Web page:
Source : Indian Defence
Mistral class LHD for Indian Navy !! French Naval Group to Assist India in the Development of Landing Platform Docks
The Indian Navy is set to receive assistance from the French Naval Group in the development of Landing Platform Docks (LPDs), a crucial addition to its naval capabilities. Currently, the Indian Navy operates only one LPD, INS ‘Jalashwa,’ which was procured from the United States in 2007. To enhance its operational capabilities, the Indian Navy plans to construct four LPDs domestically, and the French Naval Group is expected to provide technological support and design expertise for this endeavor.
The decision to develop LPDs in India stems from the Indian Navy’s experience during the 2004 tsunami, where the need for such versatile and capable vessels became evident. The Defence Acquisition Council (DAC) approved the construction of four LPDs, and a recent Request for Information (RFI) was issued on August 24, 2021. The RFI outlines the requirements and specifications for the LPDs, including the anticipated delivery timeline and capabilities.
According to the RFI, the LPDs should have a maximum length of 200 meters and a maximum draught of 8 meters. They should be powered by electric propulsion, capable of sustaining speeds of 20 knots or above, and have a cruise speed of 14-16 knots. Additionally, the LPDs should have the capacity to embark and sustain a body of troops at sea for extended periods, transport and discharge combat cargo, and facilitate multiple means of ship-to-shore movement of troops and cargo.
The RFI also specifies the armament and defensive systems required for the LPDs, including 32 Vertical Launch Short Range Surface-to-Air Missiles (VLSRSAM) and 16 ship-launched anti-ship missiles. The LPDs should be equipped with four AK-630 Close-In Weapons Systems (CIWS) guns, six heavy machine guns, and directed energy weapons. They should also feature chaff launching systems for counter-measures and long-range acoustic devices.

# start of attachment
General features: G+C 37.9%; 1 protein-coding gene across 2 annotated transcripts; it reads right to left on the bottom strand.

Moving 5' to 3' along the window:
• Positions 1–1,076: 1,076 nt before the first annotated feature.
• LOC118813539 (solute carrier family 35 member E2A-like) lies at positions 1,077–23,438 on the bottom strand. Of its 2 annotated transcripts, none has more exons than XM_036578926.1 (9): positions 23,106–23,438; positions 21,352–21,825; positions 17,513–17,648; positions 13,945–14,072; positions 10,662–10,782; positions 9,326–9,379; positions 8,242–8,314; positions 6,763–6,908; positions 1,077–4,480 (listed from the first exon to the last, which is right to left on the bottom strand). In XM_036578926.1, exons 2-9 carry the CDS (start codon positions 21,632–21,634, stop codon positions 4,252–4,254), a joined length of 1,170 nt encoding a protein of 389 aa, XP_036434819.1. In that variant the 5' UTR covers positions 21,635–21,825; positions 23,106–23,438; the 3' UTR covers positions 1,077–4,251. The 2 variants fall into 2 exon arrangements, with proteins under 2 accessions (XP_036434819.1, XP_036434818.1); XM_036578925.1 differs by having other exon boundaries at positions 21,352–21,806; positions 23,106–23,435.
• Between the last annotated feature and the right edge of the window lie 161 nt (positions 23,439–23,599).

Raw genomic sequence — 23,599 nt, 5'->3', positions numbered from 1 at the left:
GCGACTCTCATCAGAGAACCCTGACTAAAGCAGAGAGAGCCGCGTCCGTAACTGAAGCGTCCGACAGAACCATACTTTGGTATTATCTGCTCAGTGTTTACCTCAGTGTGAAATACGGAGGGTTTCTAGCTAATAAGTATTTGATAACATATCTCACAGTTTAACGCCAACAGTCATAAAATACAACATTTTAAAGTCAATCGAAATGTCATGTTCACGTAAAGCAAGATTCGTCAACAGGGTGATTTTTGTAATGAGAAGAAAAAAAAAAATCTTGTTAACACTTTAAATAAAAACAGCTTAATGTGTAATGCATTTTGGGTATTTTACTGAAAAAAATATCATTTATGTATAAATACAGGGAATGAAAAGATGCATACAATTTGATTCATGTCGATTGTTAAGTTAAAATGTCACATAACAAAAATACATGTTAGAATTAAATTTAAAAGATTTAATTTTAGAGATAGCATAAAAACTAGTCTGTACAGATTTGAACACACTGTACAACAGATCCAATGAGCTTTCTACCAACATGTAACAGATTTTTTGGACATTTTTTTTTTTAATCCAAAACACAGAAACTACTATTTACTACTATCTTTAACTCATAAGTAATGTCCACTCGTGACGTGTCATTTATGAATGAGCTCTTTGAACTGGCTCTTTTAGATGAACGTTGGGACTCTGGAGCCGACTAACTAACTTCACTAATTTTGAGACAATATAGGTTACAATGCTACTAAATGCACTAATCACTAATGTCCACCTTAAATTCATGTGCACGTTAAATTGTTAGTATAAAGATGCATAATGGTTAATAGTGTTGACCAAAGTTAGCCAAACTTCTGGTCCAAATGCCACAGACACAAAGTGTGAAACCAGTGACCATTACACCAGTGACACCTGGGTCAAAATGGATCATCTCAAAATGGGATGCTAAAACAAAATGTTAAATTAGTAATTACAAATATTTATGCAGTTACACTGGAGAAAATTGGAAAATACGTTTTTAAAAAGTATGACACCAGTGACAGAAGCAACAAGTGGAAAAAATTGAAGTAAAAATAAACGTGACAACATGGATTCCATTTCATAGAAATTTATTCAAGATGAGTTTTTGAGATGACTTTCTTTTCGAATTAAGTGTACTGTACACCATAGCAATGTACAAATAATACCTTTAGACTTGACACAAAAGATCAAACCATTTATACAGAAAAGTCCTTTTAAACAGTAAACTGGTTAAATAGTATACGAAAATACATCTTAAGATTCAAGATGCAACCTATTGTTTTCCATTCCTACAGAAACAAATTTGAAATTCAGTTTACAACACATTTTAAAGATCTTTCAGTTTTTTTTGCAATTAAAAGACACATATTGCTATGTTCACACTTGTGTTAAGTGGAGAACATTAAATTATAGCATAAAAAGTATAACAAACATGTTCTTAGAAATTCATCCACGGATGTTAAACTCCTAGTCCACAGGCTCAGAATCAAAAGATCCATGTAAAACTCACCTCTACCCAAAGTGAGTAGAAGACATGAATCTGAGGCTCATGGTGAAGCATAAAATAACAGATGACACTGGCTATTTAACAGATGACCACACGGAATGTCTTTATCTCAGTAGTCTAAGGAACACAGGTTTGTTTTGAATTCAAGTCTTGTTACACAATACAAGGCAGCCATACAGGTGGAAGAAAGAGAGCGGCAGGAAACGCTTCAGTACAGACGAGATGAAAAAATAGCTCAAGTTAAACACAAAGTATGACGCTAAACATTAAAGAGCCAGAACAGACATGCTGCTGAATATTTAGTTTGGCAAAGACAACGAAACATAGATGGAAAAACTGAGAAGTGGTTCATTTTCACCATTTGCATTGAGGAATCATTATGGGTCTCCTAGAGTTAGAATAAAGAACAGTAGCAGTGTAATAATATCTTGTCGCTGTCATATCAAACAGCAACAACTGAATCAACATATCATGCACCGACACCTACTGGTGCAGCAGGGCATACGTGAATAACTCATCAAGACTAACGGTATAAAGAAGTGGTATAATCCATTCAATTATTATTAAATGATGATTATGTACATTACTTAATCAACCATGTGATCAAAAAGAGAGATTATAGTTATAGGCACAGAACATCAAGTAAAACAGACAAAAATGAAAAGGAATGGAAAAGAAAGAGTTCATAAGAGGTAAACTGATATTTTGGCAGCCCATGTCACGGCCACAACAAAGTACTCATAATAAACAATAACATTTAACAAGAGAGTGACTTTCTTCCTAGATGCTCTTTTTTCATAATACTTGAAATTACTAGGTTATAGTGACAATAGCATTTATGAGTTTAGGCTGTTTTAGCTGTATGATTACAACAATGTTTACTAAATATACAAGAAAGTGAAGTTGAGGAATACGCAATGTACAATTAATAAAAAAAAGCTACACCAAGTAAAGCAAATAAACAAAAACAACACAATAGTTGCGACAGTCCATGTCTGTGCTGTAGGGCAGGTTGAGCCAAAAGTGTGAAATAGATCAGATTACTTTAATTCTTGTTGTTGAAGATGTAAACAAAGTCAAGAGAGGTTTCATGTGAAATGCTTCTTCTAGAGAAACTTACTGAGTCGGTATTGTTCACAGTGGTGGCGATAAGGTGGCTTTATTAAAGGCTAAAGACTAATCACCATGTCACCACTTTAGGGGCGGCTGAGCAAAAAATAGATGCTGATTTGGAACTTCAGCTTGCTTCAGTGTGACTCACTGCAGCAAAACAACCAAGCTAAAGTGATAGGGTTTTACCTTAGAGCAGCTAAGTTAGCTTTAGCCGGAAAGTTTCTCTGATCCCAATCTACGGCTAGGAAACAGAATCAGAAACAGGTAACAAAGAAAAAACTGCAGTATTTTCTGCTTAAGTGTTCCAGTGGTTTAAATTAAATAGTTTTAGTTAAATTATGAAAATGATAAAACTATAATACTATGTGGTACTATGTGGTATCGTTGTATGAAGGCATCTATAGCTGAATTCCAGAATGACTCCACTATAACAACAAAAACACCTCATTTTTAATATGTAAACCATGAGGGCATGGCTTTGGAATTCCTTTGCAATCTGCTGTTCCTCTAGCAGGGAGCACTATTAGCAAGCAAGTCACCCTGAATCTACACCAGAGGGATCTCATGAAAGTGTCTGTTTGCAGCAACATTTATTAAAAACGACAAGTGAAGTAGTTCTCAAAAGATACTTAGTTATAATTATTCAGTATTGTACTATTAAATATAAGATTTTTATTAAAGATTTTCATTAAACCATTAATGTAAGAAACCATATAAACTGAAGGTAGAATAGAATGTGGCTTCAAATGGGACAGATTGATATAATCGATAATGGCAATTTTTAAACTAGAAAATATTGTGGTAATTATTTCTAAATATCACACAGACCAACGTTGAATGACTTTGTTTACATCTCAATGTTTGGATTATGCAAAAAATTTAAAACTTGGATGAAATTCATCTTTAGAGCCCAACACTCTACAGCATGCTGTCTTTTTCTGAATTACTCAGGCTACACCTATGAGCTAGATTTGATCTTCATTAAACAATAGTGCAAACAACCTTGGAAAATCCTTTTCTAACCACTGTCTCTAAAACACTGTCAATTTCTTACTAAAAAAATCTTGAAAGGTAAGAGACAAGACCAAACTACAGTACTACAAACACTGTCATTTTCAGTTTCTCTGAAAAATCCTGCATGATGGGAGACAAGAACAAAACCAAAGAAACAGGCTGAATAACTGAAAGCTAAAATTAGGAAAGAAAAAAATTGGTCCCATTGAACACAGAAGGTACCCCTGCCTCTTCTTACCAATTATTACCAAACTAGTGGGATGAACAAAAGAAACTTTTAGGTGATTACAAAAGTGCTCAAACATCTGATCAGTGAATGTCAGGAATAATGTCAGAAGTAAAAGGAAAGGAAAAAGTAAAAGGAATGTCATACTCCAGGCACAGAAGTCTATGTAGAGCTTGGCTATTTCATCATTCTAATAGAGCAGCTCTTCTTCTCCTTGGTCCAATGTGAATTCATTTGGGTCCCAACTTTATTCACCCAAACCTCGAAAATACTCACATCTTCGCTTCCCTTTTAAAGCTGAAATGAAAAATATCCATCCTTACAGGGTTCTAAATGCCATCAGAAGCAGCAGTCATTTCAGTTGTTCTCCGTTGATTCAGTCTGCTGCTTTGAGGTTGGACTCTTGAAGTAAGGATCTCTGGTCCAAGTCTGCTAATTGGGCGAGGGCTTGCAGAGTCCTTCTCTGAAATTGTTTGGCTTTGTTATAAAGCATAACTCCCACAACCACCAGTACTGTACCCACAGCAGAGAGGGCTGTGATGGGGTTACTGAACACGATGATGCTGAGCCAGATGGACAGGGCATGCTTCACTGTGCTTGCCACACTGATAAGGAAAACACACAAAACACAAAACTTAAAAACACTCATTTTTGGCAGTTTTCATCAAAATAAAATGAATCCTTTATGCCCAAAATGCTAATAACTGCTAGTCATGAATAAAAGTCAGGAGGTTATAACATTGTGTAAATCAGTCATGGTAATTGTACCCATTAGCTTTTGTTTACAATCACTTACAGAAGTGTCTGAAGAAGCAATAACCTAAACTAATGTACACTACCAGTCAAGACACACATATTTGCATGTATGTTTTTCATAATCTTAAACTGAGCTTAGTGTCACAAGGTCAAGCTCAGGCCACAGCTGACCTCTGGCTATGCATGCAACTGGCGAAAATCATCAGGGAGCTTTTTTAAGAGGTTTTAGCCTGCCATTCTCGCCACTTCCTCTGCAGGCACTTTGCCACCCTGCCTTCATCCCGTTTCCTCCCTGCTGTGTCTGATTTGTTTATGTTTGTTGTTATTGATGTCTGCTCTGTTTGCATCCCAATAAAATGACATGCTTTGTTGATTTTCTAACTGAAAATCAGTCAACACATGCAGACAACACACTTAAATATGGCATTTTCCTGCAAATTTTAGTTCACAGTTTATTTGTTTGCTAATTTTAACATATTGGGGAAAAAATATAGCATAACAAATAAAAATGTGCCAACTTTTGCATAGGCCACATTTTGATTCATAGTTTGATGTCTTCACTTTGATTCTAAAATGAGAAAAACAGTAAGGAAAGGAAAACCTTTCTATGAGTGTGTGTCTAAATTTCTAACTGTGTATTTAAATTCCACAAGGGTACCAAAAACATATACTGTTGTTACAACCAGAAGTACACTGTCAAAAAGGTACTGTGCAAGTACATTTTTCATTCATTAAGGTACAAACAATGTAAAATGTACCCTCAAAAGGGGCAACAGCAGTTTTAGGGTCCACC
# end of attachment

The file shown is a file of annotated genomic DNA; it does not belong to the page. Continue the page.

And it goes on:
Endurance and crew capacity are also important considerations. The LPDs should have a 10,000 nautical mile endurance at economical speed with a reserve fuel capacity of 25 percent. They should be able to stay at sea for a minimum of 45 days in terms of machinery and fuel. The LPDs are expected to accommodate a crew of 530, including officers and sailors, as well as 900 troops. Facilities for women officers and sailors are also required, with provisions for 20 percent women officers and 15 percent women sailors.
The LPDs should have the capability to accommodate heavy lift helicopters, special operations helicopters, and naval shipborne unmanned aerial systems. The design should include a through deck, hangar capacity for helicopters and unmanned systems, and a well dock capable of operating at speeds of up to five knots. The LPDs should also have vehicle decks for parking combat vehicles, ample cargo space, and warehouse stowage for supplies.
Apart from their military role, the LPDs are expected to act as command centers for various task forces, support humanitarian assistance and disaster relief missions, and serve as a mother ship for unmanned vehicles and platforms. They should also provide medical facilities for the treatment of battle casualties.
The collaboration between the Indian Navy and the French Naval Group signifies a significant step toward strengthening India’s naval capabilities and fostering defense cooperation between the two nations. The involvement of the French Naval Group, renowned for its expertise in shipbuilding and naval technologies, will contribute to the successful development of the LPDs in India. Mistral class LHD for Indian Navy Mistral class LHD for Indian Navy Mistral class LHD for Indian Navy Mistral class LHD for Indian Navy Mistral class LHD for Indian Navy Mistral class LHD for Indian Navy IgMp